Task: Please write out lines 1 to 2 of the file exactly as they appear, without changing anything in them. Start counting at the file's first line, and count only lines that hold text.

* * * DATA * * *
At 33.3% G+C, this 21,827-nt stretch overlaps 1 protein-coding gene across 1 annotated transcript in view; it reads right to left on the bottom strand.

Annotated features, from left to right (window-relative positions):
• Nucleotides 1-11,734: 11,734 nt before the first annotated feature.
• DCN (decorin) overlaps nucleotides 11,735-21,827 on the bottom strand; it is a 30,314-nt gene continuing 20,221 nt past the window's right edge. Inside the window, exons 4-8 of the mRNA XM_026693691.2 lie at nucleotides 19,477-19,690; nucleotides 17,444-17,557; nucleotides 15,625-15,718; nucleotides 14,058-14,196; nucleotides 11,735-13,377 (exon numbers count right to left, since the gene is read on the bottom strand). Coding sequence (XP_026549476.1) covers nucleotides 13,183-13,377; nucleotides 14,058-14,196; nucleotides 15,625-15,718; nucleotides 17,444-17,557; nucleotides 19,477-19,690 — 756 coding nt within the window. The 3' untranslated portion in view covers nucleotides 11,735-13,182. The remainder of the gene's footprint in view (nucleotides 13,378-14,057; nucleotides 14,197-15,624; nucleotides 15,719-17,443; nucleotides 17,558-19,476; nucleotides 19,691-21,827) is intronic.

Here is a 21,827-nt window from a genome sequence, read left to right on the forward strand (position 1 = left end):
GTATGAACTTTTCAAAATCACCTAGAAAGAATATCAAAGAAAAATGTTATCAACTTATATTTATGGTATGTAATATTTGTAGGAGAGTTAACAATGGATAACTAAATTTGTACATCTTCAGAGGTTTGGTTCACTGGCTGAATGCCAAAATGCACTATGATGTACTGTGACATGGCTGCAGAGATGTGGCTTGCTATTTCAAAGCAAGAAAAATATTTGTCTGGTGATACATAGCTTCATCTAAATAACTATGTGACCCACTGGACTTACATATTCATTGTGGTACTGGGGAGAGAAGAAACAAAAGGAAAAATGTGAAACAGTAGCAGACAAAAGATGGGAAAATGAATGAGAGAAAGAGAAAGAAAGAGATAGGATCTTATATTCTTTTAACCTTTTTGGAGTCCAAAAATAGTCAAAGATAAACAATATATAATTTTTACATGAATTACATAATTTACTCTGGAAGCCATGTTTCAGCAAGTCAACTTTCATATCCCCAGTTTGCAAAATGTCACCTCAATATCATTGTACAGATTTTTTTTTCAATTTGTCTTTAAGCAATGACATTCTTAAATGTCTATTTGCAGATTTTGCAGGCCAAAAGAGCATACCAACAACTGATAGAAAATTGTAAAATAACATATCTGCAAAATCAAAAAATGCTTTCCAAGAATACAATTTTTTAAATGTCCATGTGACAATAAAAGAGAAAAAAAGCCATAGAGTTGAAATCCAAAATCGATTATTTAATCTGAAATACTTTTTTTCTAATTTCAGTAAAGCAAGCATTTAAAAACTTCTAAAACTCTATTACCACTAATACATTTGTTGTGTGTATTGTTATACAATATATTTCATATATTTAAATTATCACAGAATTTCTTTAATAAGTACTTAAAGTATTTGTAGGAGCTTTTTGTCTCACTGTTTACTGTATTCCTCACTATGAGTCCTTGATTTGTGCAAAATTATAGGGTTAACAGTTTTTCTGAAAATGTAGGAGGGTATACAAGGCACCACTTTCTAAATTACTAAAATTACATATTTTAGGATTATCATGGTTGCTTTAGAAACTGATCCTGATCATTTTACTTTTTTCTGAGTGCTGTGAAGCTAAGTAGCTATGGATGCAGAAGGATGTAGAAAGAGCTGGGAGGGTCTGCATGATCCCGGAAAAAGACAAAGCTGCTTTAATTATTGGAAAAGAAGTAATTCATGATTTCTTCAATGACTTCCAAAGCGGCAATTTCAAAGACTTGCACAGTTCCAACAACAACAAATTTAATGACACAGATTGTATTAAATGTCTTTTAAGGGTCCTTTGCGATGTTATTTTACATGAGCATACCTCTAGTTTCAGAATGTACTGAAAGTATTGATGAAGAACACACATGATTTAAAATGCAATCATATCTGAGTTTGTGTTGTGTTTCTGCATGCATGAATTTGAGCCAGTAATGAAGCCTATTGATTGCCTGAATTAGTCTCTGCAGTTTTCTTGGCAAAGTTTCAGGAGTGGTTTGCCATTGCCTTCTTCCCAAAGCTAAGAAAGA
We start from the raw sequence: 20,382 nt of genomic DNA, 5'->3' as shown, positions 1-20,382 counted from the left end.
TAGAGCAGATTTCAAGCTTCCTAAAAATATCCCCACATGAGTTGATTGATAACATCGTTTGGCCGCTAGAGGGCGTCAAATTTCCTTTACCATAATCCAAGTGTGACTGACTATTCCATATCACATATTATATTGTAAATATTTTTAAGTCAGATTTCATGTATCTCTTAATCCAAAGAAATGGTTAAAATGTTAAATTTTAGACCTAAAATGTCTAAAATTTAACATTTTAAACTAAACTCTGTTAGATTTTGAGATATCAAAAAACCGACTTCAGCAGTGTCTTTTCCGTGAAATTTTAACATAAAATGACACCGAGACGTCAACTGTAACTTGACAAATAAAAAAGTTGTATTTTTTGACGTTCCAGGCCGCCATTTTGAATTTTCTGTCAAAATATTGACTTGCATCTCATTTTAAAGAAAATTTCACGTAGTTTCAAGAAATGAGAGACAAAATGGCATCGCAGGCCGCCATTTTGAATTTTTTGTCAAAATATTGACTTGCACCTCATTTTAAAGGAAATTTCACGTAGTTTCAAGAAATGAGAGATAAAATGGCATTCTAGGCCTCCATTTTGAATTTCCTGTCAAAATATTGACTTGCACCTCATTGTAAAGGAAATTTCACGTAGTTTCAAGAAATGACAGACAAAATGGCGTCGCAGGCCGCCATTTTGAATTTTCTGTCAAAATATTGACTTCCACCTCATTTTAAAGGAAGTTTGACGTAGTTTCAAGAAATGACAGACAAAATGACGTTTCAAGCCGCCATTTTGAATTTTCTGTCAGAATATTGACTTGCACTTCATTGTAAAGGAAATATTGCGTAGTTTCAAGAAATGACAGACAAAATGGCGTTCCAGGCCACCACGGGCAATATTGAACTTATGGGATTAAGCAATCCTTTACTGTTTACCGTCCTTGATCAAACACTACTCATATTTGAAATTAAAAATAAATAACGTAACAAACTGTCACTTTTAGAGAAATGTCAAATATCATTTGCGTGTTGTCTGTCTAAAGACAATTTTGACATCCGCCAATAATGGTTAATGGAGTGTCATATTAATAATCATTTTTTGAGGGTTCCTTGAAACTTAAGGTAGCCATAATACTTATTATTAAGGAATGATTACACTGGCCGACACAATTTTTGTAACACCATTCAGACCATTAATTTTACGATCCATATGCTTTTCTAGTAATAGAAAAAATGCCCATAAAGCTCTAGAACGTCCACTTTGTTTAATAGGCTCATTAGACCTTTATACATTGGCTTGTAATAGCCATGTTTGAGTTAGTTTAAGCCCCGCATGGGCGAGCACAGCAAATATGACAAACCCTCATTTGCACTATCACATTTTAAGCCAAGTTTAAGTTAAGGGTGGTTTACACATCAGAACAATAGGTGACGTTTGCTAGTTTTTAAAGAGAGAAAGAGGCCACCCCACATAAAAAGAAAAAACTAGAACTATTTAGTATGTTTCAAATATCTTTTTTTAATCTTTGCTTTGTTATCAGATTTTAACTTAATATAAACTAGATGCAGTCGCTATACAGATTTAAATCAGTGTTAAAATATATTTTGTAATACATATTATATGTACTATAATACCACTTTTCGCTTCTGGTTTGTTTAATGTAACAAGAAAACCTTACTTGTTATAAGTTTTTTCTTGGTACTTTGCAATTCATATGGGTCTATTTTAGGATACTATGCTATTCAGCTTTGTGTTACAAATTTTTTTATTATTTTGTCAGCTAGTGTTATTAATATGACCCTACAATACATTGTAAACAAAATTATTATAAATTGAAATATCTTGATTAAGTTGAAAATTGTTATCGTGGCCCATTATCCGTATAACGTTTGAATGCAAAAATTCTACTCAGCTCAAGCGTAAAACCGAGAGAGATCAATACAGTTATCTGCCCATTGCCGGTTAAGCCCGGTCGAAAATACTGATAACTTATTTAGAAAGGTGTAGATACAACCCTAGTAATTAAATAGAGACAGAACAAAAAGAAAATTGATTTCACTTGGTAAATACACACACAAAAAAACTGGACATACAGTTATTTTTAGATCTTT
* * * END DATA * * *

At 33.3% G+C, this 21,827-nt stretch overlaps 1 protein-coding gene across 1 annotated transcript in view; it reads right to left on the bottom strand.

Annotated features, from left to right (window-relative positions):